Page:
October 2017
Volume 58, Issue 12
Open Access
Retina  |   October 2017
Optical Coherence Tomography Angiography in the Evaluation of Geographic Atrophy Area Extension
Author Affiliations & Notes
  • Eleonora Corbelli
    Department of Ophthalmology, University Vita-Salute, IRCCS Ospedale San Raffaele, Milan, Italy
  • Riccardo Sacconi
    Department of Ophthalmology, University Vita-Salute, IRCCS Ospedale San Raffaele, Milan, Italy
    Eye Clinic, Department of Neurological, Biomedical and Movement Sciences, University of Verona, Verona, Italy
  • Alessandro Rabiolo
    Department of Ophthalmology, University Vita-Salute, IRCCS Ospedale San Raffaele, Milan, Italy
  • Stefano Mercuri
    Department of Ophthalmology, University Vita-Salute, IRCCS Ospedale San Raffaele, Milan, Italy
  • Adriano Carnevali
    Department of Ophthalmology, University Vita-Salute, IRCCS Ospedale San Raffaele, Milan, Italy
    Department of Ophthalmology, Magna Graecia University, Catanzaro, Italy
  • Lea Querques
    Department of Ophthalmology, University Vita-Salute, IRCCS Ospedale San Raffaele, Milan, Italy
  • Francesco Bandello
    Department of Ophthalmology, University Vita-Salute, IRCCS Ospedale San Raffaele, Milan, Italy
  • Giuseppe Querques
    Department of Ophthalmology, University Vita-Salute, IRCCS Ospedale San Raffaele, Milan, Italy
  • Correspondence: Giuseppe Querques, Department of Ophthalmology, University Vita-Salute, IRCCS Ospedale San Raffaele, Via Olgettina 60, Milan, 20132, Italy; giuseppe.querques@hotmail.it
Investigative Ophthalmology & Visual Science October 2017, Vol.58, 5201-5208. doi:10.1167/iovs.17-22508
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      Eleonora Corbelli, Riccardo Sacconi, Alessandro Rabiolo, Stefano Mercuri, Adriano Carnevali, Lea Querques, Francesco Bandello, Giuseppe Querques; Optical Coherence Tomography Angiography in the Evaluation of Geographic Atrophy Area Extension. Invest. Ophthalmol. Vis. Sci. 2017;58(12):5201-5208. doi: 10.1167/iovs.17-22508.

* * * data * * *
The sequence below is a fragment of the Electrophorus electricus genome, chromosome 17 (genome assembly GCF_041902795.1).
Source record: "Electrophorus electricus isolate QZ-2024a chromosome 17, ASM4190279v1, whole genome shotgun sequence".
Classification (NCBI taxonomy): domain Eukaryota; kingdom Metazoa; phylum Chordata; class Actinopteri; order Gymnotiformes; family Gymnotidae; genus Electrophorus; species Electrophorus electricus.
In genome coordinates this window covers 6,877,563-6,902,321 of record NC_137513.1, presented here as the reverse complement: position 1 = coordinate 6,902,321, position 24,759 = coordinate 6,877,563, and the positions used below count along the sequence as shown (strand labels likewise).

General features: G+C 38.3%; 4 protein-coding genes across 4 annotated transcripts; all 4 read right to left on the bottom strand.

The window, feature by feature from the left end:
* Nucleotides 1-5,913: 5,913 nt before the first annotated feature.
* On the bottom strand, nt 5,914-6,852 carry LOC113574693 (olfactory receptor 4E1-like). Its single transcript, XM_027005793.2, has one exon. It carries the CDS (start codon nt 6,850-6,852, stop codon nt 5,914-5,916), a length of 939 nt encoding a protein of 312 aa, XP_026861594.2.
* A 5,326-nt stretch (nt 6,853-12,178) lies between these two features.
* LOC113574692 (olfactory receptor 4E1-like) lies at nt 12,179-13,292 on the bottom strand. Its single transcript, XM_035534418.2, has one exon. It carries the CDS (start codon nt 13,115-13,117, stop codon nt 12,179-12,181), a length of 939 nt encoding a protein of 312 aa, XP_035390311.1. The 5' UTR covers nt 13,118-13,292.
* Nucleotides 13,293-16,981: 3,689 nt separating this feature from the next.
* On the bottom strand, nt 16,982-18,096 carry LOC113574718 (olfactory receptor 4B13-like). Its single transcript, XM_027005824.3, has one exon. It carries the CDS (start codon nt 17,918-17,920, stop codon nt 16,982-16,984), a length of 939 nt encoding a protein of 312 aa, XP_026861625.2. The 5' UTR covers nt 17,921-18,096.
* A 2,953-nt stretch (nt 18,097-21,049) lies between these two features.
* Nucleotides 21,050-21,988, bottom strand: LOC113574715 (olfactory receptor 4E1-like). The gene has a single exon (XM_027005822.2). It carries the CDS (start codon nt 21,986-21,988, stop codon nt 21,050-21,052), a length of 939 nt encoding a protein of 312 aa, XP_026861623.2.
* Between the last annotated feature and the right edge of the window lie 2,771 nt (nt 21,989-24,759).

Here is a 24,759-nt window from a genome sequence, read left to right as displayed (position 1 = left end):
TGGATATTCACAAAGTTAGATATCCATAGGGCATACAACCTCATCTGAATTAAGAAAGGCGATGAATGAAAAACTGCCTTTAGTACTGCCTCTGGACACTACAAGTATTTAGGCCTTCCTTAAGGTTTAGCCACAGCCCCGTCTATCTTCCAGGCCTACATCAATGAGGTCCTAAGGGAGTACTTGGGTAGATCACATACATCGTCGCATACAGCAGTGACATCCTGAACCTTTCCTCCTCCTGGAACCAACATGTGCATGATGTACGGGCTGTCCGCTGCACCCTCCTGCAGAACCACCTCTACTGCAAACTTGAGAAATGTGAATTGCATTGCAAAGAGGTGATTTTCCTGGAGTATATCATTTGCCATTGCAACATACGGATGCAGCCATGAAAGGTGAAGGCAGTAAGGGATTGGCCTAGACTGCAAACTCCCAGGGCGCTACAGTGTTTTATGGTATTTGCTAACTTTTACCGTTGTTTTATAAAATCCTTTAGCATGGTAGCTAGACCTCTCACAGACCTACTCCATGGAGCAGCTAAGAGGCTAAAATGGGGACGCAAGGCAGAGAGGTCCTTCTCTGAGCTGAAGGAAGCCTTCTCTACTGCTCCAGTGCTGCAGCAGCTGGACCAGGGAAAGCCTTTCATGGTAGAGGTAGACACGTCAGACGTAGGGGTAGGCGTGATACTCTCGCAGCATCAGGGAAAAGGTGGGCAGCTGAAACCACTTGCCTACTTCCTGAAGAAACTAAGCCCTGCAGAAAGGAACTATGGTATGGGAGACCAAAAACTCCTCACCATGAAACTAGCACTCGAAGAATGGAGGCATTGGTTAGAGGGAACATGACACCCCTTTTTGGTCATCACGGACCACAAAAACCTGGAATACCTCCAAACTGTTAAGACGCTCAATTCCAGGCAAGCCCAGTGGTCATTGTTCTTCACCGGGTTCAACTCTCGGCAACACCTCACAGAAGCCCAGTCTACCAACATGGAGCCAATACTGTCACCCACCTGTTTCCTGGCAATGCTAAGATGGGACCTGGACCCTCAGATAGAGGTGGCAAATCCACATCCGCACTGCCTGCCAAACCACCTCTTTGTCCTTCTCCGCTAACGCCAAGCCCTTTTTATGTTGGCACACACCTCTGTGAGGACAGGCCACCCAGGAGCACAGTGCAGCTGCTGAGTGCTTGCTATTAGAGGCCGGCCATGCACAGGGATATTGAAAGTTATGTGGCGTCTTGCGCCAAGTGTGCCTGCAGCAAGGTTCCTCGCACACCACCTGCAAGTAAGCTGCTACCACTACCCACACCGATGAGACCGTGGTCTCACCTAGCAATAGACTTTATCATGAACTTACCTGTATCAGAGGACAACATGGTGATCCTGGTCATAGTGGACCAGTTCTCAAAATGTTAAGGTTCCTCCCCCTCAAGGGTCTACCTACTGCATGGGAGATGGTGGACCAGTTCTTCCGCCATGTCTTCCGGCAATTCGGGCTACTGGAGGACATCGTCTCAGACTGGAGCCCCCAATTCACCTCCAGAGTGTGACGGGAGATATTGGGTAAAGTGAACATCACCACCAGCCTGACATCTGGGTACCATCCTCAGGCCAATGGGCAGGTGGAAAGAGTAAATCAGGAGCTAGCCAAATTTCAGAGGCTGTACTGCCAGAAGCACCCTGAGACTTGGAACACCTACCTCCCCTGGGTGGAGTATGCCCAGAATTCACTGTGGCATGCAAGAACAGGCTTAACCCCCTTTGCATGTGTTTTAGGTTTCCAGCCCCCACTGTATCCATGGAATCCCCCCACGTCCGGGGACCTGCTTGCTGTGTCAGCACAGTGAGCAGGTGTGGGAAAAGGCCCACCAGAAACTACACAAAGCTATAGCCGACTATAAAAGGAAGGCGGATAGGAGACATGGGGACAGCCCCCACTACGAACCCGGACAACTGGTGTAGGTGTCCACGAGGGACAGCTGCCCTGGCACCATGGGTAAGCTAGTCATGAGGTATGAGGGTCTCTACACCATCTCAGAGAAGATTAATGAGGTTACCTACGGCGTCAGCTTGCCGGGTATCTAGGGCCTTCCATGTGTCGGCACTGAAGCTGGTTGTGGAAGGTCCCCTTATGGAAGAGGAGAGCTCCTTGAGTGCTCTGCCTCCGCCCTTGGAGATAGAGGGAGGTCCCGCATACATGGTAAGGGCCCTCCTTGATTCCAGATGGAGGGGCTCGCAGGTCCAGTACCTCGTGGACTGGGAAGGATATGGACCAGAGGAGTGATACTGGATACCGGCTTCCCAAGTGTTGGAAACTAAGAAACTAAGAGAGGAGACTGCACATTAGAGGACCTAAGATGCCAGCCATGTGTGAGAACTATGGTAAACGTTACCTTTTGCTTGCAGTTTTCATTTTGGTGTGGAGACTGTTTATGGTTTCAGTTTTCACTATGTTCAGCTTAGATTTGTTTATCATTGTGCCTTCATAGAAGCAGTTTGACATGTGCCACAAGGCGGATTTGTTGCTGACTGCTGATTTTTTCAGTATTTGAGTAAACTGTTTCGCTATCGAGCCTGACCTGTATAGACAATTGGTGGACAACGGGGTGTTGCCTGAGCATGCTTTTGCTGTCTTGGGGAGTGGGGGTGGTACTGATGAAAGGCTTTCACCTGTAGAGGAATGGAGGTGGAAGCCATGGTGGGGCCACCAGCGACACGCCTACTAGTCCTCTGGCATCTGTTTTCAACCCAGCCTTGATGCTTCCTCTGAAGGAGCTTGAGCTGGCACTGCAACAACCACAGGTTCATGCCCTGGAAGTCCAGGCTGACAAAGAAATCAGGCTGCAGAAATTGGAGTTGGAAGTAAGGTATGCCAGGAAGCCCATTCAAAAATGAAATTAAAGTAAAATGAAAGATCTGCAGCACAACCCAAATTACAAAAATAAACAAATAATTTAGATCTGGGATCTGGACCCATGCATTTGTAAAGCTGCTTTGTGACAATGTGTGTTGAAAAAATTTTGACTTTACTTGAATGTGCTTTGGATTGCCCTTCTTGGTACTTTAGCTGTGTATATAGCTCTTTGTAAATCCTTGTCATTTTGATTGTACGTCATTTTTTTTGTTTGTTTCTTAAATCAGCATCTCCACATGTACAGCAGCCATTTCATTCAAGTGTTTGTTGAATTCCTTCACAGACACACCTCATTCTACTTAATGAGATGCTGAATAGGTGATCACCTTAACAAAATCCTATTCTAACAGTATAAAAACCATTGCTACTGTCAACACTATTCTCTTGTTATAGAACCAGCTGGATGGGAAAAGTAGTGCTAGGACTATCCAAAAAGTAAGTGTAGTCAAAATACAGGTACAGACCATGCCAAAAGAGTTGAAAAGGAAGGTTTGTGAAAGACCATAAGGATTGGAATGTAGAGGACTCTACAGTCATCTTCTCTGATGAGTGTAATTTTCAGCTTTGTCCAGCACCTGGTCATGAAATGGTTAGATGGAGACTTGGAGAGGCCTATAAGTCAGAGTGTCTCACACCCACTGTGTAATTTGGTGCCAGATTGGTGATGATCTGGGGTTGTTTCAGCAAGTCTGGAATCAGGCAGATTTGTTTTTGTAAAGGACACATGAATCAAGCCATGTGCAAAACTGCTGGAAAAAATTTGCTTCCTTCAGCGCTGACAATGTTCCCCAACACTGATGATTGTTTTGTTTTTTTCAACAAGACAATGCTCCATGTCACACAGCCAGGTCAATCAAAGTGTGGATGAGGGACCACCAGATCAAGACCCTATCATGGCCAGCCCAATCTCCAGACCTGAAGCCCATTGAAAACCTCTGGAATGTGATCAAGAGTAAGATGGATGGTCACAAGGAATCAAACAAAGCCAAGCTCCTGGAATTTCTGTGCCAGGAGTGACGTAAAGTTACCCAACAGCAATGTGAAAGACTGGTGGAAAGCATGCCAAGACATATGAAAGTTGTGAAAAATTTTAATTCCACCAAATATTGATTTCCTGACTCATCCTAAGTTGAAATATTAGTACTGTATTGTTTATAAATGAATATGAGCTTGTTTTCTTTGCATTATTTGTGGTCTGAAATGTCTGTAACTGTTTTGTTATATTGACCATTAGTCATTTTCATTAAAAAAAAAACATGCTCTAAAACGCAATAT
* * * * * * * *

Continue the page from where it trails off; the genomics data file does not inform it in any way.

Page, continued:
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      © ARVO (1962-2015); The Authors (2016-present)

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Abstract

Purpose: To investigate the application of optical coherence tomography angiography (OCT-A) in evaluation of geographic atrophy (GA) secondary to age-related macular degeneration (AMD).

Methods: Patients with GA were prospectively enrolled and studied with blue fundus autofluorescence (FAF), en face structural OCT, and OCT-A. OCT-A images were acquired using a slab of whole choroid, whereas en face structural OCT images were obtained at the ellipsoid zone (EZ), at the choroidal (CH) level, and at the scleral (SC) level. Three readers independently measured the GA extension areas and evaluated the foveal sparing in each examination. Intraobserver/interobserver agreements and agreement between each couple of imaging techniques were assessed.

Results: A total of 47 eyes (26 patients, mean age 76 ± 7 years) with GA (mean area using FAF: 8.77 ± 5.00 mm2) were included. Intraobserver and interobserver agreement was excellent for all imaging techniques (intraclass correlation coefficient [ICC] > 0.985), even if en face EZ structural OCT revealed the poorest quality agreement limits. Considering the analysis between each couple of imaging techniques, ICC was excellent between OCT-A compared with FAF (ICC: 0.995), followed by en face structural OCT at CH level (ICC: 0.992), at SC level (ICC: 0.986), and at EZ level (ICC: 0.973). No differences were detected between multifocal and monofocal GA lesions. Considering the evaluation of foveal involvement, lower agreements were disclosed between FAF and all other imaging techniques.